SAVE MONEY WHILE TRAVELLING -- writes Judi in the U.S.A -- I have a couple of tips. (1) Go native. Instead of ordering your favorite and expensive glass of wine at dinner, order the local beer. It's cheaper and you'll get to experience the local culture. For entertainment, try visiting sights that are free. Many museums in the U.S. and Europe have a 'free' day. Also check with the hotel or local newspaper for nearby street festivals - you'll end up spending more time with locals than with tourists and have more fun, spending less. (2) Think Thursday and Monday when making reservations. This is probably the most important money saver when flying or booking a hotel. If you can depart on Thursday and return on Monday, you'll definitely get better prices.
AN ENTIRE FLOOR FOR WOMEN IN OSLO HOTEL -- writes Anne-Sophie in Drammen, Norway -- Located right in the centre of Oslo, the fabulous 130-year-old Grand Hotel has reserved an entire floor for women guests. Named after contemporary Norwegian female personalities in the arts, sports and business, the 13 rooms are designed to fit the needs of women travellers. En route to the rooms is a portrait corridor and the Ladies Floor Path, featuring paintings by local artist Trine Folmoe. The rooms have toiletries from L’Occitane, plenty of books and magazines, a CD and DVD-player, a yoga mat and a Ladies Floor room service menu (without the service charge) www.grand.no and www.ladiesfloor.no
FREE WALKING TOURS IN BUENOS AIRES -- writes Mei Ling in Melbourne, Australia --There's a small company called BA Free Tours run by a brother and sister team (Gaston and Sol) in Buenos Aires. They are actually 'free' tours, one starting at 11:00a.m. at the Plaza de los Dos Congresos, and the other at 5:00p.m. at Plaza San Martin in Retiro. Gaston and Sol are extremely friendly, they conduct their two hour tours in either Spanish or English, and though the leaders rely on small tips to make their living, tipping is not mandatory. I personally enjoyed the 5:00p.m. tour. The Retiro and Recoleta areas are absolutely fascinating.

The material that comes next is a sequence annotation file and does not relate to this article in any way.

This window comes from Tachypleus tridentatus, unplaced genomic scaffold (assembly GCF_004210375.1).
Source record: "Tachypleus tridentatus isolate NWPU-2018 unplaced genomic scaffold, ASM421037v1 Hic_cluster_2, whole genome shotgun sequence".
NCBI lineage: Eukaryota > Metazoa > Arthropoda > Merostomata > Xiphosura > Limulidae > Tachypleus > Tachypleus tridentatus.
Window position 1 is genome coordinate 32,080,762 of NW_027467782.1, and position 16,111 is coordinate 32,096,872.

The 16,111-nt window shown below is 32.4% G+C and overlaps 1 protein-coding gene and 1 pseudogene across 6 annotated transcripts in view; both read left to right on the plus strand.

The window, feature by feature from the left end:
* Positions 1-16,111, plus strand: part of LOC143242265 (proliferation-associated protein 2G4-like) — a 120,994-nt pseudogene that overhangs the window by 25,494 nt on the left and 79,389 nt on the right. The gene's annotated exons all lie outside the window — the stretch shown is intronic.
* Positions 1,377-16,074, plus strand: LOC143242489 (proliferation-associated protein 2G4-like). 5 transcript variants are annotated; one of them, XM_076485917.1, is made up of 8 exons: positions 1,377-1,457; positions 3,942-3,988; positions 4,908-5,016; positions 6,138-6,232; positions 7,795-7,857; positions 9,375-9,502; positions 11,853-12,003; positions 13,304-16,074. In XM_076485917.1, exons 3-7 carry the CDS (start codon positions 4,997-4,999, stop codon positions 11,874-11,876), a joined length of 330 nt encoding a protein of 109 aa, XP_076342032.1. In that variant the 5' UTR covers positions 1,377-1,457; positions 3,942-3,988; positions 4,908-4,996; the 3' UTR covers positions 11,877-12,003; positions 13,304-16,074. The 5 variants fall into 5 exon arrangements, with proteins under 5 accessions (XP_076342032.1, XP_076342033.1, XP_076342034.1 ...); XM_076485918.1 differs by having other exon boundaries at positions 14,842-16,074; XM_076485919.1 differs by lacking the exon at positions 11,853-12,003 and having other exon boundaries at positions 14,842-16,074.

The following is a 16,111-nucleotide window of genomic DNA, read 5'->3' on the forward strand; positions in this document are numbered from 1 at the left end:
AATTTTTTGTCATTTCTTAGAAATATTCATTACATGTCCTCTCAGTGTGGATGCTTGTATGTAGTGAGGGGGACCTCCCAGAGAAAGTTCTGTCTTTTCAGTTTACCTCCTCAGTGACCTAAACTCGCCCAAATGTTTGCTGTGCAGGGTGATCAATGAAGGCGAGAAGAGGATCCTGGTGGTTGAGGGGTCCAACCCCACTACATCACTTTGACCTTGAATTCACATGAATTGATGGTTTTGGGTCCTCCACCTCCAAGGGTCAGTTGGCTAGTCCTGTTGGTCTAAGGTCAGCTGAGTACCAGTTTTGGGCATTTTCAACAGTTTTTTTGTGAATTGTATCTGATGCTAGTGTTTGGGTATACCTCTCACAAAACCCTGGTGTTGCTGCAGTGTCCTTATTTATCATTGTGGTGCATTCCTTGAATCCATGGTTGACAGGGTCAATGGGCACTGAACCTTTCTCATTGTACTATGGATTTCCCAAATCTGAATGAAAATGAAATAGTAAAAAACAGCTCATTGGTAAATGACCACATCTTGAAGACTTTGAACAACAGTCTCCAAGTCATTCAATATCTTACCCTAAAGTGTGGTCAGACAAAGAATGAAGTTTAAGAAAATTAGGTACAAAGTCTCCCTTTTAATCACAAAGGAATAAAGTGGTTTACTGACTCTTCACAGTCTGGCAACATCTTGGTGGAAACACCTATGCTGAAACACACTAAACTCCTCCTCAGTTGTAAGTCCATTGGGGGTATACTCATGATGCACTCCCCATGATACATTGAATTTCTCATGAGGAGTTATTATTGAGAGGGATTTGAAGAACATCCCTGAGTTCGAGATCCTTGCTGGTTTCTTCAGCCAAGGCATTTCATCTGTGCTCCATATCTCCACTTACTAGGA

WE DIDN'T WANT TO LOSE OUR RENTAL CAR -- writes Sandy in Collingwood, Canada -- My girlfriend and I went to the market in Sienna and parked the car 'somewhere' but we had little idea of where we actually were. Being true JourneyWomen we took digital photos of the parking lot address and then signs along the way so that we could find our way back to the car. It was a little like Hansel and Gretel in the forest. After much walking and consulting our photographs we did indeed find our way back to the car.
1000 Ways To Say Hello...
We found these fun facts on wikihow.com and thought that every JourneyWoman should have access to this language lesson. Have you ever stopped to consider how many people are saying 'hello' to each other today, and in how many different languages? If you wanted to say 'hello' to everyone on the planet, you would have to learn at least 2,796 languages and greet at least 6,500,000,000 people. Here are some ways to say 'hello' around the world. http://tinyurl.com/27semh
little ones as you travel --
My 7-year old granddaughter and I went on a four hour
train ride. That's a long time for a little girl to
sit still. To keep her occupied I brought travel brochures
from our destination, scissors, tape, crayons and a
notebook. Together we created a wish list of all the
things we want to do over the next two days. She cut
out her favorites from the brochures, drew pictures
of the food we were going to eat and then pasted everything
into her travel book. Voila, an instant itinerary.